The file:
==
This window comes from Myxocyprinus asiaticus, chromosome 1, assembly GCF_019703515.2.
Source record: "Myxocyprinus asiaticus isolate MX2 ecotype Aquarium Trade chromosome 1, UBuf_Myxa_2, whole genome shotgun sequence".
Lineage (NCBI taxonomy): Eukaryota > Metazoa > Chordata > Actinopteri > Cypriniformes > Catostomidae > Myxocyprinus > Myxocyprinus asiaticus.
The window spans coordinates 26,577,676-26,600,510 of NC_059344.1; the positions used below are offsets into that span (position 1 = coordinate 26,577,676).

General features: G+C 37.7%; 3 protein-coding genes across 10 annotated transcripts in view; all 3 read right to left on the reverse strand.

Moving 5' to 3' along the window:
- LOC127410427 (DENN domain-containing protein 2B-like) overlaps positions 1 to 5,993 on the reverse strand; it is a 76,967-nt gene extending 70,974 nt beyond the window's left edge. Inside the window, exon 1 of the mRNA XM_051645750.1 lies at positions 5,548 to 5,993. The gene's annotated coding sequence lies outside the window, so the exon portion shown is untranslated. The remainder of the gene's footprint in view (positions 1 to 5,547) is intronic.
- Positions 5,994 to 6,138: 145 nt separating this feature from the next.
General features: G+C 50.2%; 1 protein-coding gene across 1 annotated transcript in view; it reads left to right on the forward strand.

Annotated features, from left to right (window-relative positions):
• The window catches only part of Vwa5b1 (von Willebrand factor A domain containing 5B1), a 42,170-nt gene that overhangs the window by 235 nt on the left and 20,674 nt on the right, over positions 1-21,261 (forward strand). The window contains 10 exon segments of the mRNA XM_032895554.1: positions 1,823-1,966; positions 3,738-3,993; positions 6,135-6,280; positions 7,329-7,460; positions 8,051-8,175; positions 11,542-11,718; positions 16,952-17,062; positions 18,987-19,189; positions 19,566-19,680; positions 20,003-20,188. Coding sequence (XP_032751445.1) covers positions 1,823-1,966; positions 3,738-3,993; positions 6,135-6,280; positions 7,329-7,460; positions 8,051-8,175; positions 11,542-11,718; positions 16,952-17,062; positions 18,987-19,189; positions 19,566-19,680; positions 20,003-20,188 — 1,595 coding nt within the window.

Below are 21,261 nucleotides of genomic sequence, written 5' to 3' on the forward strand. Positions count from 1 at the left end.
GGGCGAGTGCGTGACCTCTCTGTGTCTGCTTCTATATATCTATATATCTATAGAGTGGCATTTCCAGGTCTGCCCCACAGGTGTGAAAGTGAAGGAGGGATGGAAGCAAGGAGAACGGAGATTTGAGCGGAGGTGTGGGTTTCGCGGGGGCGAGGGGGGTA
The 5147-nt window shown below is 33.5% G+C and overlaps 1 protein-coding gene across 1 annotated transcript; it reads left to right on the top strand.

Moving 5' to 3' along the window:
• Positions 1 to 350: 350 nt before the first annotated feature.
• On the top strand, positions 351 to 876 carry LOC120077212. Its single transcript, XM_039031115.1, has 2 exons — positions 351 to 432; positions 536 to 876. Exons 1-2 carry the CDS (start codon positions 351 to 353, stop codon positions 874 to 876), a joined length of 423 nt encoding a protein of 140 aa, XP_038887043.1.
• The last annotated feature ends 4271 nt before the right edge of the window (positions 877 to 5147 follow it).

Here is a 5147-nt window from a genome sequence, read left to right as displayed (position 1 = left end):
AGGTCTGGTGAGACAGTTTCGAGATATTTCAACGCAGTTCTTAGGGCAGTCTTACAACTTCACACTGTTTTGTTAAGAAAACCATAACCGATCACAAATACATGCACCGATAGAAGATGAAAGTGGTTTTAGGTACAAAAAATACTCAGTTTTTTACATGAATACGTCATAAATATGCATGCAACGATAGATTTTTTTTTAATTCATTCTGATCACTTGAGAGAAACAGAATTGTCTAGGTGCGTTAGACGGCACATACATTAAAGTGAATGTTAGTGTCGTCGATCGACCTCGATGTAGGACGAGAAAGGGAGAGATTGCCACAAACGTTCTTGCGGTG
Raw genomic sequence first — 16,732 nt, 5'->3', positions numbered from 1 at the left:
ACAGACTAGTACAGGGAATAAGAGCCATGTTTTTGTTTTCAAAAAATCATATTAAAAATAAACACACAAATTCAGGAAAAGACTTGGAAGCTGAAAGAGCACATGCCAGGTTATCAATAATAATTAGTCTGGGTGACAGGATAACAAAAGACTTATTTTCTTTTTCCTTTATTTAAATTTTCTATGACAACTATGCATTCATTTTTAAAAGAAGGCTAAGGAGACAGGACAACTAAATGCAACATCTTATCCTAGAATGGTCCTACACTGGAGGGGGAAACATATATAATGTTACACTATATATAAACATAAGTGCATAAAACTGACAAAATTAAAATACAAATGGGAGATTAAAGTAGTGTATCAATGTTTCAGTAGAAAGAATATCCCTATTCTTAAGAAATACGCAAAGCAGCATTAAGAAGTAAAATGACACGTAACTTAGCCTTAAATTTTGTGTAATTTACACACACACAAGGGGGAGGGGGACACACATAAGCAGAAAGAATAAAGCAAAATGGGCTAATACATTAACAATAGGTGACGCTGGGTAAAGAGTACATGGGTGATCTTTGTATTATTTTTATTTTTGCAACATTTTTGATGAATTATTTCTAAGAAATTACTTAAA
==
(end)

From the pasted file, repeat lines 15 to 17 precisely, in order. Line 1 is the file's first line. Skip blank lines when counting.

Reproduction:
Moving 5' to 3' along the window:
• Positions 1 to 350: 350 nt before the first annotated feature.
• On the top strand, positions 351 to 876 carry LOC120077212. Its single transcript, XM_039031115.1, has 2 exons — positions 351 to 432; positions 536 to 876. Exons 1-2 carry the CDS (start codon positions 351 to 353, stop codon positions 874 to 876), a joined length of 423 nt encoding a protein of 140 aa, XP_038887043.1.